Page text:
Why do we want - and do - so many things that are bad for us? We vow to lose those extra five pounds, put money in the bank, and mend neglected relationships, but our attempts often end in failure. Our toughest battles, it seems, are with ourselves. To understand this fundamental aspect of human nature, Terry Burnham and Jay Phelan argue, we need to stop looking to Sigmund Freud - and start looking to Charles Darwin.
Short, sassy, and bold Mean Genes reveals that our struggles for self-improvement are, in fact, battles against our own genes - genes that helped our distant ancestors flourish, but are selfish and out of place in the modern world.
Using this evolutionary lens, Mean Genes brilliantly examines the issues that most affect our lives: body image, money, addiction, violence, and the endless search for friendship, love, and fidelity. But Burnham and Phelan don't simply describe the connections between genes and behavior. They use this knowledge to offer steps for improving the quality of our lives.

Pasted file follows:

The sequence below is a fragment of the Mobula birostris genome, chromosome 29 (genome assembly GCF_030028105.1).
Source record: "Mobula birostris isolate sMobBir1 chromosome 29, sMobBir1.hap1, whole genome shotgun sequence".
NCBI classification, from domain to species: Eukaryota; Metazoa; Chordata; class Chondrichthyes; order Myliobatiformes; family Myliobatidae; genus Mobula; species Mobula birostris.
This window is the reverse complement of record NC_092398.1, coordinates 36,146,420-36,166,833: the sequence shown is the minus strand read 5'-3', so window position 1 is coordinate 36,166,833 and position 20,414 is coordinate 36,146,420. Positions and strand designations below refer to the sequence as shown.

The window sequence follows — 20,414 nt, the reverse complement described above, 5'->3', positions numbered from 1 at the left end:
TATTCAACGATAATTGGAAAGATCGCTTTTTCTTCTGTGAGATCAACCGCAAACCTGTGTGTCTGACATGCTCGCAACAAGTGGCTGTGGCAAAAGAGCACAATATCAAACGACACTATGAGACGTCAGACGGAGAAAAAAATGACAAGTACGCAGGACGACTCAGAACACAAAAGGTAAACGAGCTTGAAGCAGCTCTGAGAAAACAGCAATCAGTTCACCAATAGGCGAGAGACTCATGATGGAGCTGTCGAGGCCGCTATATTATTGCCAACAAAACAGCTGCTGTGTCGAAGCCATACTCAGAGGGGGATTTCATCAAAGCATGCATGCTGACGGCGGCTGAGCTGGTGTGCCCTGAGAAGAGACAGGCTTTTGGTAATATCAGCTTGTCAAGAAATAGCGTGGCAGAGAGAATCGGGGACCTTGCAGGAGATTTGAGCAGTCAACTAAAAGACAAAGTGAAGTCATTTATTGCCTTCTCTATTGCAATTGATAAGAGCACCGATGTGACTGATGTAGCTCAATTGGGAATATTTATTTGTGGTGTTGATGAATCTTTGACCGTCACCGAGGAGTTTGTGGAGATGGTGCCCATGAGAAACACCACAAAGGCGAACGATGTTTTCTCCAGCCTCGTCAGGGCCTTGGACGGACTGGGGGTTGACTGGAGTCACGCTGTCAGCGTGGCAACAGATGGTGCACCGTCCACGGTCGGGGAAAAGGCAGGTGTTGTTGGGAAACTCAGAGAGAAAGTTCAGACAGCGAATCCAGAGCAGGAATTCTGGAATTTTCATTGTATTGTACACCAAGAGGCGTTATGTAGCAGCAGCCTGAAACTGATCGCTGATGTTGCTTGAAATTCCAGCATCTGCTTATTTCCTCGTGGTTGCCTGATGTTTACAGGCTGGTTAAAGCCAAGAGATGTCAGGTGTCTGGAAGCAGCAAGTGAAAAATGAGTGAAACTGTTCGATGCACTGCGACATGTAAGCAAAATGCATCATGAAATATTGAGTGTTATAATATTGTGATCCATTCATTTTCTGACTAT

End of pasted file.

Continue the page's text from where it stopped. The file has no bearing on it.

Why do we love fast food? Why is the road to romance so rocky? Must happiness always be elusive? What drives us into debt? An intrepid investigation into the biological nature of temptation and the struggle for control, Mean Genes answers these and other fundamental questions about human behavior, while giving us an edge to lead satisfying lives.
Beer.com says "It's not some corny self-help book either. It doesn't preach. In fact, it doesn't care if you continue to abuse yourself beyond recognition. It just attempts to explain why you bought that car you can't afford, ate that box of donuts you don't need and why, lordy lord, you continue to drink that cheap, generic beer when your bladder and liver are begging for an elevated variety."
"Mean Genes is a surprisingly fun read, filled with amazing data that could keep any reader talking through many cocktail parties" (
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